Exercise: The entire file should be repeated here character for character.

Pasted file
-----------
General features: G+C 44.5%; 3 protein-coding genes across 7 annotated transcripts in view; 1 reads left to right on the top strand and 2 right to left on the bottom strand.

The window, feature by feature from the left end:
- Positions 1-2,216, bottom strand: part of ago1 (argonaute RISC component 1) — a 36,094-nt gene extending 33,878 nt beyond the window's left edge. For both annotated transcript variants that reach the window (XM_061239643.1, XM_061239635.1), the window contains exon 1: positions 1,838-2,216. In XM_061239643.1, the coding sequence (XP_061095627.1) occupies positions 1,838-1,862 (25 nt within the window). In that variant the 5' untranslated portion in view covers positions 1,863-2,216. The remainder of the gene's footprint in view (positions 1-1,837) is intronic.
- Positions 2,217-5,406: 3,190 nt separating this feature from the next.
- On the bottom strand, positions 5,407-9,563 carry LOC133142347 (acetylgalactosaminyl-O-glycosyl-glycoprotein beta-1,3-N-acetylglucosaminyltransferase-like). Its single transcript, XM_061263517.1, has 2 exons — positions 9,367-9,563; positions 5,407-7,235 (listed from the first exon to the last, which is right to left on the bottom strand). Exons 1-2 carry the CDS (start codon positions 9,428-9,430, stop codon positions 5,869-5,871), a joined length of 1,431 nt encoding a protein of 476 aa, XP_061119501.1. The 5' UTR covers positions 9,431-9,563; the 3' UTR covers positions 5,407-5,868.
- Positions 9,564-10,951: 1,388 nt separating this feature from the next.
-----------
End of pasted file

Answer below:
General features: G+C 44.5%; 3 protein-coding genes across 7 annotated transcripts in view; 1 reads left to right on the top strand and 2 right to left on the bottom strand.

The window, feature by feature from the left end:
- Positions 1-2,216, bottom strand: part of ago1 (argonaute RISC component 1) — a 36,094-nt gene extending 33,878 nt beyond the window's left edge. For both annotated transcript variants that reach the window (XM_061239643.1, XM_061239635.1), the window contains exon 1: positions 1,838-2,216. In XM_061239643.1, the coding sequence (XP_061095627.1) occupies positions 1,838-1,862 (25 nt within the window). In that variant the 5' untranslated portion in view covers positions 1,863-2,216. The remainder of the gene's footprint in view (positions 1-1,837) is intronic.
- Positions 2,217-5,406: 3,190 nt separating this feature from the next.
- On the bottom strand, positions 5,407-9,563 carry LOC133142347 (acetylgalactosaminyl-O-glycosyl-glycoprotein beta-1,3-N-acetylglucosaminyltransferase-like). Its single transcript, XM_061263517.1, has 2 exons — positions 9,367-9,563; positions 5,407-7,235 (listed from the first exon to the last, which is right to left on the bottom strand). Exons 1-2 carry the CDS (start codon positions 9,428-9,430, stop codon positions 5,869-5,871), a joined length of 1,431 nt encoding a protein of 476 aa, XP_061119501.1. The 5' UTR covers positions 9,431-9,563; the 3' UTR covers positions 5,407-5,868.
- Positions 9,564-10,951: 1,388 nt separating this feature from the next.